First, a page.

dimecres, 14 de setembre del 2011

Conceived in sin and born in corruption

One of Rajaratnam’s most enthusiastic informants was Danielle Chiesi, a former teen beauty queen from upstate New York. She worked at a hedge fund called New Castle, which was owned by Bear Stearns. A bottle blonde in her early forties, Chiesi lived alone in midtown and slept with men who gave her stock tips. She said that when she profited from such tips she felt “mentally fabulous.” By 2008, Chiesi had entered a relationship with Hector Ruiz, the chief executive of A.M.D. (Ruiz has denied that it was intimate.) Rajaratnam, hearing of Chiesi’s highly placed source, told Kumar that he had established a new inroad at the company, noting, “Your value to me is a bit diminished.”
In October, 2008, Kieran Taylor, an executive with Akamai, an Internet-services company, told Chiesi over the phone, “Danielle, I have a major present for you.”
“Drugs?” she asked. “I hope not.”
“Information, information.”
“I love you for that. When am I going to see you?”
After another phone conversation with Taylor, Chiesi told Rajaratnam, “I played him like a finely tuned piano.” She was eager to impress Rajaratnam, flirting with him as if by reflex, and passing him secrets without expecting much in return. Rajaratnam kept his distance, and declined to tell her when her information confirmed tips from other sources. After receiving one tip, he warned, “We got to keep this radio silence.”
“That is my pleasure,” Chiesi said.
“Not even to your little boyfriends, you know?”
“Believe me, I don’t have any friends.”
Rajaratnam’s view of human nature was not so different from that of Willie Stark, in “All the King’s Men”: “Man is conceived in sin and born in corruption and he passeth from the stink of the didie to the stench of the shroud.”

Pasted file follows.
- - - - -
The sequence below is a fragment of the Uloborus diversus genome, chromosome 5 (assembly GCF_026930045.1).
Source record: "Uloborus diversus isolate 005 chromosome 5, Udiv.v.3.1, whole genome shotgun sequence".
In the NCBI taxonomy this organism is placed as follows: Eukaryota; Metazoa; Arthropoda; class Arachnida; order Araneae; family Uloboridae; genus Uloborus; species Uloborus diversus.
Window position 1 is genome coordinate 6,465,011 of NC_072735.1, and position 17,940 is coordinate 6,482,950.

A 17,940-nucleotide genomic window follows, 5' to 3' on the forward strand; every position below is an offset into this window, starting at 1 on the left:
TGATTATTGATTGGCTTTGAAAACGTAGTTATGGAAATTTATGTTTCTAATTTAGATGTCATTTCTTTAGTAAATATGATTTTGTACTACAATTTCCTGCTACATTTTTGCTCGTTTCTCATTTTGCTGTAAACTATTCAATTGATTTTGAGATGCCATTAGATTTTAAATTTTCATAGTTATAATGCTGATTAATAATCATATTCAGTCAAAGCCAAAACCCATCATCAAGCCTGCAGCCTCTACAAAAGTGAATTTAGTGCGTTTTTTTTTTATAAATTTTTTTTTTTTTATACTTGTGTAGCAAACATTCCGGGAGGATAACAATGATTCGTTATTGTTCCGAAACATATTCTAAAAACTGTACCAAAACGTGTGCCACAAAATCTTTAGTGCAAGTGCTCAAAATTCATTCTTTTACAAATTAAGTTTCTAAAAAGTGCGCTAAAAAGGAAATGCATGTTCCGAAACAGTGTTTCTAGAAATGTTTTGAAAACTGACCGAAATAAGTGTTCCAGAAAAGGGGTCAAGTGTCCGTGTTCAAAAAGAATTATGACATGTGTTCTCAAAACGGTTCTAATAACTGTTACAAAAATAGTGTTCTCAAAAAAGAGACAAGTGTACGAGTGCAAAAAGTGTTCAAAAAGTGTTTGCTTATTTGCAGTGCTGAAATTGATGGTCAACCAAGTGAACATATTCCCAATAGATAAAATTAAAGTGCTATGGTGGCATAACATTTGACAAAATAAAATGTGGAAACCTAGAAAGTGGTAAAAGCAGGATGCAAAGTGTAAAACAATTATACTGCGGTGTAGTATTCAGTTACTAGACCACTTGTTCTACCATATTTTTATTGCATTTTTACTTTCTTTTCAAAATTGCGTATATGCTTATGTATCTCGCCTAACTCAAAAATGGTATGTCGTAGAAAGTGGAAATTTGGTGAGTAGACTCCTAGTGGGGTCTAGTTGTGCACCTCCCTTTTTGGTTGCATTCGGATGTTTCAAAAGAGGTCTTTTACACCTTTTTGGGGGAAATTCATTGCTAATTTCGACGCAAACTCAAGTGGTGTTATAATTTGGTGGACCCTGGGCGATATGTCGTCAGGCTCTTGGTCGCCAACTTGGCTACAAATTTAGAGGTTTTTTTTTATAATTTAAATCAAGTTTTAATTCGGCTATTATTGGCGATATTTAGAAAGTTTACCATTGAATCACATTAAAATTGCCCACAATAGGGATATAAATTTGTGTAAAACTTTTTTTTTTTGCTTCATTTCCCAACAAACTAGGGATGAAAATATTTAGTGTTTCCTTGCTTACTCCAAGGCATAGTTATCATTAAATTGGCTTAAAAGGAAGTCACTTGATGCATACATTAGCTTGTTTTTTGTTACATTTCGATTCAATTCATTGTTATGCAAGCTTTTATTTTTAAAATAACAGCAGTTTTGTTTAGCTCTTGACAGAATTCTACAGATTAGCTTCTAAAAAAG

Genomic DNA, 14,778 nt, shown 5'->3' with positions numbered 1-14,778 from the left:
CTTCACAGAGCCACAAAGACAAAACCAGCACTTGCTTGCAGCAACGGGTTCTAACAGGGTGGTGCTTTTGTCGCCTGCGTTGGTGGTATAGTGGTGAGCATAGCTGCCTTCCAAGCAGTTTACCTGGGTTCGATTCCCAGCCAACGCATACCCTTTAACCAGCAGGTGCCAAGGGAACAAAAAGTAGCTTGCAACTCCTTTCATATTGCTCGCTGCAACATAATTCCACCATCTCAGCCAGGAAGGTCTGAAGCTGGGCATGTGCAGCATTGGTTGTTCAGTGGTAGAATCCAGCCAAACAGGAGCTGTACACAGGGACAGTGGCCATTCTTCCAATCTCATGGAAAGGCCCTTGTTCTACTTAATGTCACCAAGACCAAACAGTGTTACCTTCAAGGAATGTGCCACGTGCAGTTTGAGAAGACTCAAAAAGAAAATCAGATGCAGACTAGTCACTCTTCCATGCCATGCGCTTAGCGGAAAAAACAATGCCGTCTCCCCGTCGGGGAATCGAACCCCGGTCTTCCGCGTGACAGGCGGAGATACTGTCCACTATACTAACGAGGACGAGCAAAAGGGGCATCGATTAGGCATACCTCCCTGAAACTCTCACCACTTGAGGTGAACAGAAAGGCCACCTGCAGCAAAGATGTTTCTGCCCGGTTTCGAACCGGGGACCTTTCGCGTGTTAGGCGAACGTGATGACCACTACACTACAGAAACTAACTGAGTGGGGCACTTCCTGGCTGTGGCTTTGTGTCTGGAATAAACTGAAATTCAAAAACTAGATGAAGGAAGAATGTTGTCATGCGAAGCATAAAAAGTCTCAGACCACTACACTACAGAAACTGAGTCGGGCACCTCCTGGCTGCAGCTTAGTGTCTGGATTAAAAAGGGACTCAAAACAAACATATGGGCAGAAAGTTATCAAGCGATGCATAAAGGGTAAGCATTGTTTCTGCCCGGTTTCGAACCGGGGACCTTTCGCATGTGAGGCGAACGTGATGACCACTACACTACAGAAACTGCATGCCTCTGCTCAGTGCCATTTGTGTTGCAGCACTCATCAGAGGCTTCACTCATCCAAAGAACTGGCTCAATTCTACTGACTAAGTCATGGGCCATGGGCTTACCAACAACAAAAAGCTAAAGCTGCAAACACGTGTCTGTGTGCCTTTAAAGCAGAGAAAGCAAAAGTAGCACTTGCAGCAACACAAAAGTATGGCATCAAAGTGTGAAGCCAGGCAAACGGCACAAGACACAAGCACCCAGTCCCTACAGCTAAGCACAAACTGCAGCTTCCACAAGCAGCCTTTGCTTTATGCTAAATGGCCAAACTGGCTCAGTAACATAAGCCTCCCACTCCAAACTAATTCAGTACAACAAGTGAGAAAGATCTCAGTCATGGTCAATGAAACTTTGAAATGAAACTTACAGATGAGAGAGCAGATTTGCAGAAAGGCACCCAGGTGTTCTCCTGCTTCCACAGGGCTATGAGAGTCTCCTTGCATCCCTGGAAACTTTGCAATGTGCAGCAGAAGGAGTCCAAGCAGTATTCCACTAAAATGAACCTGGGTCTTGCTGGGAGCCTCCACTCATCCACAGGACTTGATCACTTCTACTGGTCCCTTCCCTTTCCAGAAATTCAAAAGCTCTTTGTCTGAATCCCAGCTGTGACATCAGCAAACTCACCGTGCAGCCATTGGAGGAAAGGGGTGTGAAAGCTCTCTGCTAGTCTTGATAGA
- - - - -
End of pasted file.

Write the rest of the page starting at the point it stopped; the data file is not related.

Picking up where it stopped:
A month after Rajaratnam’s arrest, Bharara gave an unusually dark speech at N.Y.U.’s law school, speaking of “epic frauds surfacing with increasing frequency.” He noted, “There is a lack of faith in the economic system; a lack of belief in the markets; and a lack of trust that the playing field is level.” He made no apologies for ferreting out insider trading by using wiretaps, a practice that was unpopular on Wall Street. “When sophisticated business people begin to adopt the methods of common criminals, we have no choice but to treat them as such,” he said.

One day, in the eighth-floor cafeteria, I noticed Rajaratnam standing alone by a refrigerator case, contemplating the beverage choices. By unspoken agreement, reporters had refrained from approaching him, but it was a chance that seemed unlikely to come again. In court that day, he had been carrying a small paperback. I walked over and asked what he was reading.
Rajaratnam recoiled. “Why?”
“I saw you had a book. I just wondered what it was.”
He smiled in a shy way that seemed self-protective. “No, it was just some papers.”
In a mere ten seconds, Rajaratnam had managed to lie. I didn’t blame him. I was sorry that I’d broken the invisible barrier. He was facing the end of his freedom, and it was a kind of cruelty to make him engage.

George Packer, The New Yorker. A dirty business.